The Bristol Ten-Seater was a large, single engine biplane designed to carry eight passengers and built by the Bristol aeroplane Company during the 1920s. The crew sat forward in an open cockpit, with the passengers seated in an enclosed cabin that filled the gap between the upper and lower wing.
Originally intended to be powered by the Bristol Jupiter, the first prototype (G-EAWY) was designated Type 62 and was designed by Bristol Chief Designer Frank Barnwell. It was flown on 21st June 1921 pwered by a 450 hp Napier Lion engine.
This first aircraft was issued with a Certificate of Airworthiness before being transferred into the private operator sector and was flown with considerable success by Instone Air Line between London and Paris. It was later transferred to Handley Page Transport Ltd.
The second aircraft (G-EBEV) was designated as Type 75 and flew in July 1922 with the Jupiter engine; it was converted as a freight carrier after Imperial Airways decided that only multi-engine aircraft should be used for passenger carriage. It then flew between London and Cologne between 1924 and 1926.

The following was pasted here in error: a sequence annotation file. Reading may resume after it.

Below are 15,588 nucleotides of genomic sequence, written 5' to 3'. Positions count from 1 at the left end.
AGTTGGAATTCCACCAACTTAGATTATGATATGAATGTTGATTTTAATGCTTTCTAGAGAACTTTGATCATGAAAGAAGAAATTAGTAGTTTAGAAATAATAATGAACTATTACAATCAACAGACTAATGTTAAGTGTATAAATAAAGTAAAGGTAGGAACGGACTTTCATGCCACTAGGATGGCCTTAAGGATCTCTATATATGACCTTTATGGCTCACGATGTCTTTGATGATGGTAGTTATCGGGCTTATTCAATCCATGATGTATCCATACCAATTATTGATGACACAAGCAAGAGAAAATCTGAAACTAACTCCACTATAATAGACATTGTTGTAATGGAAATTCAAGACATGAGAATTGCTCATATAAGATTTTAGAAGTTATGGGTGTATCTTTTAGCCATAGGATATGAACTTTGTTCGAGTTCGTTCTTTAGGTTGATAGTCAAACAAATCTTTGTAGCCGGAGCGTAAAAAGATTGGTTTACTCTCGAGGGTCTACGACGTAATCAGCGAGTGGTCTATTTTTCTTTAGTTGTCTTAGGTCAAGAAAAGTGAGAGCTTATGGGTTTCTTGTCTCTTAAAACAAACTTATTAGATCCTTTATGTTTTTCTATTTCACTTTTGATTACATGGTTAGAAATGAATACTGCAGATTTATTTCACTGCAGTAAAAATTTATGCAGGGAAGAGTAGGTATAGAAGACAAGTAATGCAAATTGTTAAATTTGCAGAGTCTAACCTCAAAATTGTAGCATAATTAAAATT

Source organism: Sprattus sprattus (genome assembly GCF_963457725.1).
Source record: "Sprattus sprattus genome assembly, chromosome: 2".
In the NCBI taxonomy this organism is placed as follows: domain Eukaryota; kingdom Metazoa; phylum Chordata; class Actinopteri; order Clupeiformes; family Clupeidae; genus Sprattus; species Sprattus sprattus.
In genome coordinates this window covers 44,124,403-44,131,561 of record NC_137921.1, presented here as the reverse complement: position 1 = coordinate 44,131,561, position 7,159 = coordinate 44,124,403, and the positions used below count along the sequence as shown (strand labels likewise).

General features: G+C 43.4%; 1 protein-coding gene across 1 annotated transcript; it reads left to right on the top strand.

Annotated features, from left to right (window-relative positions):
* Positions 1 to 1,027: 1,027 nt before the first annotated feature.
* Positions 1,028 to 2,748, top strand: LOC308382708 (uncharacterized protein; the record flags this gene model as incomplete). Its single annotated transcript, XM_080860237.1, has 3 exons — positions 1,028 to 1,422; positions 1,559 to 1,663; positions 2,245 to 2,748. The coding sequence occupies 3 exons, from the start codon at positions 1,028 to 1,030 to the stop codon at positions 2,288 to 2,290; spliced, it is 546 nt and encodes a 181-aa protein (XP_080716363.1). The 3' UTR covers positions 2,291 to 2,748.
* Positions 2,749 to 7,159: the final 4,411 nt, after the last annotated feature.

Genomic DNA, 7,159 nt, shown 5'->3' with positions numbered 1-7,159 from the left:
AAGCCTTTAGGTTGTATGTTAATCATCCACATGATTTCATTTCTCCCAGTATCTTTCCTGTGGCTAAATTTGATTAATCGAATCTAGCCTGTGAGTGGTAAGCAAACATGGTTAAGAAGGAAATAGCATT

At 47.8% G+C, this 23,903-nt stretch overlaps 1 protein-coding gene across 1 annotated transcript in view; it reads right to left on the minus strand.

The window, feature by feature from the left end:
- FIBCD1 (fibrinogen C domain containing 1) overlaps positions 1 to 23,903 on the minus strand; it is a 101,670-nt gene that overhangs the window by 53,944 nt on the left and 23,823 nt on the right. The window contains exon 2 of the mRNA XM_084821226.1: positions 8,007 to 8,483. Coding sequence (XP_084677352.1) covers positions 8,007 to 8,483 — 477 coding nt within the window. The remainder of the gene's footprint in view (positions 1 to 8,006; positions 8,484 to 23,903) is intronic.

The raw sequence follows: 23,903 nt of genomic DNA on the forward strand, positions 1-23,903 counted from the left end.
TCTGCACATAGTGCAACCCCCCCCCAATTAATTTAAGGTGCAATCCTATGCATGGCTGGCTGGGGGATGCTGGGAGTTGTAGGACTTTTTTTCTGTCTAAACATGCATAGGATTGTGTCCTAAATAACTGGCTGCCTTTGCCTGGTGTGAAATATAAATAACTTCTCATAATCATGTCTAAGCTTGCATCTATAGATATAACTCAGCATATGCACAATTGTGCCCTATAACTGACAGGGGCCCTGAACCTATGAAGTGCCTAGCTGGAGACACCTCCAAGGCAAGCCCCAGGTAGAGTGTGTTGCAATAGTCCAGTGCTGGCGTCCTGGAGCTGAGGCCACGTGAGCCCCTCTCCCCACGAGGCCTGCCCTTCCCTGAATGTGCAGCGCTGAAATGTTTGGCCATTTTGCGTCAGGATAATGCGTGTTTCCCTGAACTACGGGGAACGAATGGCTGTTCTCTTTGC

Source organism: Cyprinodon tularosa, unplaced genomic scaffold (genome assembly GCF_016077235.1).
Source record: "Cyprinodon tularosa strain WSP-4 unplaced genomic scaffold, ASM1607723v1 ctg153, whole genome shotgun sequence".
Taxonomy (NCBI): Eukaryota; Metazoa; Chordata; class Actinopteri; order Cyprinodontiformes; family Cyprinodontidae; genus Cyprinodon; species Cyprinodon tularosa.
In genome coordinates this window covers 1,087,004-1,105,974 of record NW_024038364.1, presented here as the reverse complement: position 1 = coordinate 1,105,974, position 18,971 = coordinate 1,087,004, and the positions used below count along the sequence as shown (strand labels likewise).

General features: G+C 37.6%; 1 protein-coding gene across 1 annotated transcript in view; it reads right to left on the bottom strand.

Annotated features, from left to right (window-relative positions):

The third and final aircraft (J5997) was sold to the Air Ministry as a troop carrier / flying ambulance and given the name Bristol Brandon (Type 79), flying for the first time on 19th March 1924.
In the ambulance role, it could carry three stretchers and an attendant, or two stretchers and four sitting patients. It was considered to be over-weight when fully loaded so it never saw full utilisation.
Ten-Seater (Type 62 (i) and Type 75 (ii))
Type 79 Brandon
|Powerplant||(i) 450 hp Napier Lion||(ii) 425 hp Bristol Jupiter IV||425 hp Bristol Jupiter IV|
|Span||54 ft 3 in||56 ft 0 in||54 ft 1 in|
|Maximum Weight||6,800 lb||6,755 lb||7,100 lb|
|Capacity||Two crew plus eight passengers|
|Maximum Speed||122 mph||110 mph||115 mph|
|Type 62 Ten Seater||G-EAWY Lion-powered|
|Type 75 Ten Seater||G-EBEV Jupiter-powered later flown in freight configuration|
|Type 79 Brandon||J5997 increased wing chord and take-off weight|